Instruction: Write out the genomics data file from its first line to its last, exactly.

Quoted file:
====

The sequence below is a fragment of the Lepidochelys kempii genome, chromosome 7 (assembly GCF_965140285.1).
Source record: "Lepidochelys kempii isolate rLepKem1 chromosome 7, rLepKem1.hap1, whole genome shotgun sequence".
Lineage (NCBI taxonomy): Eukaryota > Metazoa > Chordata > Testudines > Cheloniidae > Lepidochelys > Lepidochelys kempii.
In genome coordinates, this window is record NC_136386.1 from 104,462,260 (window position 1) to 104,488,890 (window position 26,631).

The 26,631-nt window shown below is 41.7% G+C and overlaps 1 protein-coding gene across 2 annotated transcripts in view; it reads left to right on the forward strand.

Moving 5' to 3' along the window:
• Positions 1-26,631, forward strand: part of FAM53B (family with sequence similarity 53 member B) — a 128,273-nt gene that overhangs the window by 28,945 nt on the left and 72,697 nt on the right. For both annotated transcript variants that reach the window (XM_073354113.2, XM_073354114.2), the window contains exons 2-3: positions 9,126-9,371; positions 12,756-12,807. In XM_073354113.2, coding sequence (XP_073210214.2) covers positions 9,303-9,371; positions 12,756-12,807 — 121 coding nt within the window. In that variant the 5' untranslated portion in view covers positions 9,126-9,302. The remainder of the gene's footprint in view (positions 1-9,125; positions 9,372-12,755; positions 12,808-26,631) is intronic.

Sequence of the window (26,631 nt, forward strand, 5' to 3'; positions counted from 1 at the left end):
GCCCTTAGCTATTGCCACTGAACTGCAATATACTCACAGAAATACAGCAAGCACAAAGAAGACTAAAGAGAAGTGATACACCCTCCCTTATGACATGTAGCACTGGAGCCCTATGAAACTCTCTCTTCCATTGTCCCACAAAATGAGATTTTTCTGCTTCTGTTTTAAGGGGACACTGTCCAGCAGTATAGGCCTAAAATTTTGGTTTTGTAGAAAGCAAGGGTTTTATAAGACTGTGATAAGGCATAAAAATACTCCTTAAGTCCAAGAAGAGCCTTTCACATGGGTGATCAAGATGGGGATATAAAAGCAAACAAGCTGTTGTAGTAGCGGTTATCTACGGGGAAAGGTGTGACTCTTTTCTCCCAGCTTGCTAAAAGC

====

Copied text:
The sequence below is a fragment of the Lepidochelys kempii genome, chromosome 7 (assembly GCF_965140285.1).
Source record: "Lepidochelys kempii isolate rLepKem1 chromosome 7, rLepKem1.hap1, whole genome shotgun sequence".
Lineage (NCBI taxonomy): Eukaryota > Metazoa > Chordata > Testudines > Cheloniidae > Lepidochelys > Lepidochelys kempii.
In genome coordinates, this window is record NC_136386.1 from 104,462,260 (window position 1) to 104,488,890 (window position 26,631).

The 26,631-nt window shown below is 41.7% G+C and overlaps 1 protein-coding gene across 2 annotated transcripts in view; it reads left to right on the forward strand.

Moving 5' to 3' along the window:
• Positions 1-26,631, forward strand: part of FAM53B (family with sequence similarity 53 member B) — a 128,273-nt gene that overhangs the window by 28,945 nt on the left and 72,697 nt on the right. For both annotated transcript variants that reach the window (XM_073354113.2, XM_073354114.2), the window contains exons 2-3: positions 9,126-9,371; positions 12,756-12,807. In XM_073354113.2, coding sequence (XP_073210214.2) covers positions 9,303-9,371; positions 12,756-12,807 — 121 coding nt within the window. In that variant the 5' untranslated portion in view covers positions 9,126-9,302. The remainder of the gene's footprint in view (positions 1-9,125; positions 9,372-12,755; positions 12,808-26,631) is intronic.

Sequence of the window (26,631 nt, forward strand, 5' to 3'; positions counted from 1 at the left end):
GCCCTTAGCTATTGCCACTGAACTGCAATATACTCACAGAAATACAGCAAGCACAAAGAAGACTAAAGAGAAGTGATACACCCTCCCTTATGACATGTAGCACTGGAGCCCTATGAAACTCTCTCTTCCATTGTCCCACAAAATGAGATTTTTCTGCTTCTGTTTTAAGGGGACACTGTCCAGCAGTATAGGCCTAAAATTTTGGTTTTGTAGAAAGCAAGGGTTTTATAAGACTGTGATAAGGCATAAAAATACTCCTTAAGTCCAAGAAGAGCCTTTCACATGGGTGATCAAGATGGGGATATAAAAGCAAACAAGCTGTTGTAGTAGCGGTTATCTACGGGGAAAGGTGTGACTCTTTTCTCCCAGCTTGCTAAAAGC